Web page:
Penalties for distracted driving have risen as handheld device use has become a bigger problem. (Black Press files)

ICBC tests new distracted driving prevention technology

Phone app prevents drivers from using devices while driving

The Insurance Corporation of B.C. is starting two pilot projects using new technology to prevent distracted driving.

ICBC plans to recruit 200 volunteer drivers to test a smartphone app connected to a device on their vehicles. The system prevents use of the phone while the vehicle is in operation. Attorney-General David Eby said people interested in testing the device and giving input into how it should be used can go to www.icbc.com to sign up.

The other pilot project is a Bluetooth-enabled scope to be used by police. The scope will capture an image that can be shared with other officers in an area for traffic enforcement, and officers will be able to immediately show a distracted driver the image.

“Distracted driving is serious high-risk behaviour, which is now responsible for more than 25 per cent of all car crash fatalities in our province,” said Public Safety Minister Mike Farnworth. “If new technology can help police and drivers alike put an end to distracted driving, then we’ll have helped make roads safer in B.C.”

RELATED: B.C. to hike distracted driving penalties

The B.C. government announced Nov. 6 that penalties are increased for drivers who get a second distracted driving ticket within two years. The combination of fines and ICBC penalty points for the second offence in that time could total $2,000, when the new ICBC rules take effect in March 2018.

Government figures show that 25 per cent of fatal accidents in B.C. are now related to distracted driving, with an average of 78 deaths per year. With the rise of mobile devices, distraction is approaching impaired driving as a leading cause of injury and death on roads.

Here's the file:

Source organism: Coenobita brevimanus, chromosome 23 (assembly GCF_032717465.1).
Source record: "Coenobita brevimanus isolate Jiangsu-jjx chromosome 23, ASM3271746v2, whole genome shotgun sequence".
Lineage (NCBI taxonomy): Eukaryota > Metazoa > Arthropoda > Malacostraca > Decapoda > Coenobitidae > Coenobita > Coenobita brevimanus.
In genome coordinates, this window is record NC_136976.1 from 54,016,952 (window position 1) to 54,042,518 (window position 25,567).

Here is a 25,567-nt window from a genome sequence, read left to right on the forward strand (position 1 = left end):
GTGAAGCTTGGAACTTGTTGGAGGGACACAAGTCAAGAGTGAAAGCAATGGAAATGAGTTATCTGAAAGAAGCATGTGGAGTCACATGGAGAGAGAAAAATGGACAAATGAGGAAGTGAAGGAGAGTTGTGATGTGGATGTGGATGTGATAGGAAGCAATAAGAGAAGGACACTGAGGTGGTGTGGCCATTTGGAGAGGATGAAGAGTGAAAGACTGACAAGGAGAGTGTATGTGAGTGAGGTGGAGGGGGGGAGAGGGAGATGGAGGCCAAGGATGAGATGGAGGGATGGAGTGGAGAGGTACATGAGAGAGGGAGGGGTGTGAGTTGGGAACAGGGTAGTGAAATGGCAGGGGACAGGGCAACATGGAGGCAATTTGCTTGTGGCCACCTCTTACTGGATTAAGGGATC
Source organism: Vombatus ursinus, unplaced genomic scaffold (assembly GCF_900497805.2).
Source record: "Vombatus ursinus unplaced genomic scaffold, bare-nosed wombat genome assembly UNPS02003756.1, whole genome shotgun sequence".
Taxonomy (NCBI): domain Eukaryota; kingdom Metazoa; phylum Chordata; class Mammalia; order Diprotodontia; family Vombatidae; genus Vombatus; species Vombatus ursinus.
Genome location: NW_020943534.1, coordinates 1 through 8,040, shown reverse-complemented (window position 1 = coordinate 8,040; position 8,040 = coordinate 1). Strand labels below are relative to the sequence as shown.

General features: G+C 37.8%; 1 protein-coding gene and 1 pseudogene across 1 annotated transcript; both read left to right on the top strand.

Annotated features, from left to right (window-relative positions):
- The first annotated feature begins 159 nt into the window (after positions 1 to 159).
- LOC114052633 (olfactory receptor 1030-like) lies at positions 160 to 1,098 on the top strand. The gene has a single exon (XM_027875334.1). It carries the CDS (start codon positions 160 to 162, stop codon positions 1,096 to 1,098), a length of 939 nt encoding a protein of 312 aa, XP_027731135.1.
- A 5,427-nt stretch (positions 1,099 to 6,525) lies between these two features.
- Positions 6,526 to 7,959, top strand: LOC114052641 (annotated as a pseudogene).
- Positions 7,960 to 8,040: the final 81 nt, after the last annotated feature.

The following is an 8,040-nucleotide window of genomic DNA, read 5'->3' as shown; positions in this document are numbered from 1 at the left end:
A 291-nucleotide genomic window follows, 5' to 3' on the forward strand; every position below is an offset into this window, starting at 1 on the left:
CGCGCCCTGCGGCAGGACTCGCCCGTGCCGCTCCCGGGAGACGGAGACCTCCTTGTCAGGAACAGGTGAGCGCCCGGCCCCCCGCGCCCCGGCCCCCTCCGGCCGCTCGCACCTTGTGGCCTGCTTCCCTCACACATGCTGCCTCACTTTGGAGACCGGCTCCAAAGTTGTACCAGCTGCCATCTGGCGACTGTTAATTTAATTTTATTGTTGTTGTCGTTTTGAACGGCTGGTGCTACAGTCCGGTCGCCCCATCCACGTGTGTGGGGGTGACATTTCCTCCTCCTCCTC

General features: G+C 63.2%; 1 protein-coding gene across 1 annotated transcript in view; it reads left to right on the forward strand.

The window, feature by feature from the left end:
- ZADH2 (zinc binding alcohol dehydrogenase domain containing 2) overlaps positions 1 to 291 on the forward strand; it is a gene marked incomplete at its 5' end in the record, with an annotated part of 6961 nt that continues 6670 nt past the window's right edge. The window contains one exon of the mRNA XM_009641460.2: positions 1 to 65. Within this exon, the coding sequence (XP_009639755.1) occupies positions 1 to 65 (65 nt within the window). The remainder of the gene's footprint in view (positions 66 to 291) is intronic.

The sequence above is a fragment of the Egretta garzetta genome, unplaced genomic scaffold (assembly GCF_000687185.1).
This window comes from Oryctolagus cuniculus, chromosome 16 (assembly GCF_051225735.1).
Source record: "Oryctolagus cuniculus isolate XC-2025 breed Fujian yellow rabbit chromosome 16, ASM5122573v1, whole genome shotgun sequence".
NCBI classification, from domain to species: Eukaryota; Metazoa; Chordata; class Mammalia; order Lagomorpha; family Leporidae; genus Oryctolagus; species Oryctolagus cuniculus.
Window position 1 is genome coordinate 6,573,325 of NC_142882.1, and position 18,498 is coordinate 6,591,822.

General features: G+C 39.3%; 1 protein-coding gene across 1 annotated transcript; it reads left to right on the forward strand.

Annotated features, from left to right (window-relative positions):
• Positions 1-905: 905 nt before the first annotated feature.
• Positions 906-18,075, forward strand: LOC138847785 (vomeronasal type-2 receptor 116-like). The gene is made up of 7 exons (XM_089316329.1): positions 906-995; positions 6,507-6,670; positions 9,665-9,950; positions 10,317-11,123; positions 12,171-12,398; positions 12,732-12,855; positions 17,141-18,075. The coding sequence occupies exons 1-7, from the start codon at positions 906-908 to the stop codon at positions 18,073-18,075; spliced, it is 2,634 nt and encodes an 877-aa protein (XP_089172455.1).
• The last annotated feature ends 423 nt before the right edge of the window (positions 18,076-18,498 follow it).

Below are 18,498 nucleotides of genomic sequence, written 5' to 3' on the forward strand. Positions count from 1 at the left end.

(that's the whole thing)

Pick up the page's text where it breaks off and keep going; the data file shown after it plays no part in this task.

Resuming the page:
@tomfletcherbc
tfletcher@blackpress.ca

Like us on Facebook and follow us on Twitter.

Just Posted

Bill passes to make Sept. 30 National Day for Truth and Reconciliation statutory holiday

Residential school survivor Phyllis Webstad and CRD Area F director Joan Sorley were in Ottawa for the vote

Wally Webber elected to fourth term as Nuxalk Chief Councilor

Webber took the win with 174 votes out of a total of 389

Bella Coola expected to be hottest spot in B.C. today

Temperatures are predicted to rise to 18 C

B.C. minister says rural internet is ‘railroad of the 21st century’

Jinny Sims talks details about the $50-million provincial and possible $750-million federal funds

IT’S OFFICIAL: Mt. Timothy sale complete

New owners looking toward year-round mountain resort facility

Sparks fly as SUV speeds down wrong side of Highway 1 trying to flee RCMP

Captured on video, the vehicle headed westbound against oncoming traffic before crashing

Terror at sea: Helicopter rescues frightened cruise passengers in Norway

The Viking Sky cruise ship was carrying 1,300 passengers and crew when it experienced engine trouble

Search and rescue team helicopters injured climber from B.C. provincial park

A 30-year-old woman suffered a suspected lower-limb fracture in Skaha Bluffs Provincial Park

DOJ: Trump campaign did not co-ordinate with Russia in 2016

Attorney General William Barr said special counsel “does not exonerate” Trump of obstructing justice

Trudeau in Vancouver to support Tamara Taggart at Liberal nomination event

The former broadcaster is seeking the nomination for the Vancouver Kingsway riding

Trudeau calls May 6 byelection for B.C. riding of Nanaimo-Ladysmith

The riding opened up when Sheila Malcolmson resigned in January

B.C. VIEWS: The hijacking of our education system gathers speed

Children taught to strike and shout fringe far-left demands

Judges on Twitter? Ethical guidance for those on the bench under review

Canadian judges involvement in community life are among issues under review

Calgary captain has 3 points as Flames torch Canucks 3-1

Giordano leads way as Alberta side cracks 100-point plateau

Most Read